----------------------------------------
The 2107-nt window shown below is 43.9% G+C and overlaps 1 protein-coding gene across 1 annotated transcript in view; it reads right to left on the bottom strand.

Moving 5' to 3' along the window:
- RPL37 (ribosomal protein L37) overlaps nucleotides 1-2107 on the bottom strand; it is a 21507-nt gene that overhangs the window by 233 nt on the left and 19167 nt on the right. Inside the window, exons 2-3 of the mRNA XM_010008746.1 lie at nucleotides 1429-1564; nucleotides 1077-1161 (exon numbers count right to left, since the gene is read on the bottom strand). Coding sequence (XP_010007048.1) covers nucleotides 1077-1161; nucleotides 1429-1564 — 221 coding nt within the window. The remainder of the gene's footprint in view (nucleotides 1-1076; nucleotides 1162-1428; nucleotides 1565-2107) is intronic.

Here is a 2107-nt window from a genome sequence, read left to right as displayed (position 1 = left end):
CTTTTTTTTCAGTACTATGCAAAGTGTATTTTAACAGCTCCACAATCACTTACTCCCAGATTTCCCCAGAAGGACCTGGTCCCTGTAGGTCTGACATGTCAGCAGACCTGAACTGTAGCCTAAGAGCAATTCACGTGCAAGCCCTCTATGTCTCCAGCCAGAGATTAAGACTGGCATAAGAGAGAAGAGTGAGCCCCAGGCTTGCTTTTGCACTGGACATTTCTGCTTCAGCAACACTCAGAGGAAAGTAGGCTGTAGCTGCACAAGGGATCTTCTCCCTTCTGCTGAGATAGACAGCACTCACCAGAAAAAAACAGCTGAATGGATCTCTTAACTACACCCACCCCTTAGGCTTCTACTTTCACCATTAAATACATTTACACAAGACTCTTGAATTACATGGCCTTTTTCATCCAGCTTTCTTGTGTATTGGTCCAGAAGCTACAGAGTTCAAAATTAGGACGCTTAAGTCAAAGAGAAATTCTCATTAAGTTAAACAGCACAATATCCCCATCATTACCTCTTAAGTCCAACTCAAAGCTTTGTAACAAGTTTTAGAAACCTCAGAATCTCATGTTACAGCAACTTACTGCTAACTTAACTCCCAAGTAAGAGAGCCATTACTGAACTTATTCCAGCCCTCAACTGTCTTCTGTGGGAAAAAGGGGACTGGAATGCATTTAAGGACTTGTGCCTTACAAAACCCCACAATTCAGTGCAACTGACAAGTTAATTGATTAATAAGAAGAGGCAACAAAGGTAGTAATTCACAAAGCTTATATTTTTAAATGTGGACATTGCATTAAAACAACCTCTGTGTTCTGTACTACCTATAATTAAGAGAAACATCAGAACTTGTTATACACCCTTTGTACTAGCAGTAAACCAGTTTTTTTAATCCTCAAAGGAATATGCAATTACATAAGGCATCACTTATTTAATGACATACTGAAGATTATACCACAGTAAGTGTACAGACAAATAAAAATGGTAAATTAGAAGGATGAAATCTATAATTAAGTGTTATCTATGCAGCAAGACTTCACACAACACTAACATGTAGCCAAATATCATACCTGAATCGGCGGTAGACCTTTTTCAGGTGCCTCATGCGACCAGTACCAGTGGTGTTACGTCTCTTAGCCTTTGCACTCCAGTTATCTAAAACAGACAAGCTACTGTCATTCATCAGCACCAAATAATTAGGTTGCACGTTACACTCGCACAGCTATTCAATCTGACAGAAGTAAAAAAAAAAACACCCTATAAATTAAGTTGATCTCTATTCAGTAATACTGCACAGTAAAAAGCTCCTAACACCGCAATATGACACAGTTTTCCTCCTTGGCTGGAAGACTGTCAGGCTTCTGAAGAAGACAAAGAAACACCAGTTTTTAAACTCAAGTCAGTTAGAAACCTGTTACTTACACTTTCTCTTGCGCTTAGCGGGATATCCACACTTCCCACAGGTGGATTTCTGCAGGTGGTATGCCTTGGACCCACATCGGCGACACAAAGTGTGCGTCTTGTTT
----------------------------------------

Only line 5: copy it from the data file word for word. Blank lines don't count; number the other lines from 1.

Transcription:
CTTTTTTTTCAGTACTATGCAAAGTGTATTTTAACAGCTCCACAATCACTTACTCCCAGATTTCCCCAGAAGGACCTGGTCCCTGTAGGTCTGACATGTCAGCAGACCTGAACTGTAGCCTAAGAGCAATTCACGTGCAAGCCCTCTATGTCTCCAGCCAGAGATTAAGACTGGCATAAGAGAGAAGAGTGAGCCCCAGGCTTGCTTTTGCACTGGACATTTCTGCTTCAGCAACACTCAGAGGAAAGTAGGCTGTAGCTGCACAAGGGATCTTCTCCCTTCTGCTGAGATAGACAGCACTCACCAGAAAAAAACAGCTGAATGGATCTCTTAACTACACCCACCCCTTAGGCTTCTACTTTCACCATTAAATACATTTACACAAGACTCTTGAATTACATGGCCTTTTTCATCCAGCTTTCTTGTGTATTGGTCCAGAAGCTACAGAGTTCAAAATTAGGACGCTTAAGTCAAAGAGAAATTCTCATTAAGTTAAACAGCACAATATCCCCATCATTACCTCTTAAGTCCAACTCAAAGCTTTGTAACAAGTTTTAGAAACCTCAGAATCTCATGTTACAGCAACTTACTGCTAACTTAACTCCCAAGTAAGAGAGCCATTACTGAACTTATTCCAGCCCTCAACTGTCTTCTGTGGGAAAAAGGGGACTGGAATGCATTTAAGGACTTGTGCCTTACAAAACCCCACAATTCAGTGCAACTGACAAGTTAATTGATTAATAAGAAGAGGCAACAAAGGTAGTAATTCACAAAGCTTATATTTTTAAATGTGGACATTGCATTAAAACAACCTCTGTGTTCTGTACTACCTATAATTAAGAGAAACATCAGAACTTGTTATACACCCTTTGTACTAGCAGTAAACCAGTTTTTTTAATCCTCAAAGGAATATGCAATTACATAAGGCATCACTTATTTAATGACATACTGAAGATTATACCACAGTAAGTGTACAGACAAATAAAAATGGTAAATTAGAAGGATGAAATCTATAATTAAGTGTTATCTATGCAGCAAGACTTCACACAACACTAACATGTAGCCAAATATCATACCTGAATCGGCGGTAGACCTTTTTCAGGTGCCTCATGCGACCAGTACCAGTGGTGTTACGTCTCTTAGCCTTTGCACTCCAGTTATCTAAAACAGACAAGCTACTGTCATTCATCAGCACCAAATAATTAGGTTGCACGTTACACTCGCACAGCTATTCAATCTGACAGAAGTAAAAAAAAAAACACCCTATAAATTAAGTTGATCTCTATTCAGTAATACTGCACAGTAAAAAGCTCCTAACACCGCAATATGACACAGTTTTCCTCCTTGGCTGGAAGACTGTCAGGCTTCTGAAGAAGACAAAGAAACACCAGTTTTTAAACTCAAGTCAGTTAGAAACCTGTTACTTACACTTTCTCTTGCGCTTAGCGGGATATCCACACTTCCCACAGGTGGATTTCTGCAGGTGGTATGCCTTGGACCCACATCGGCGACACAAAGTGTGCGTCTTGTTT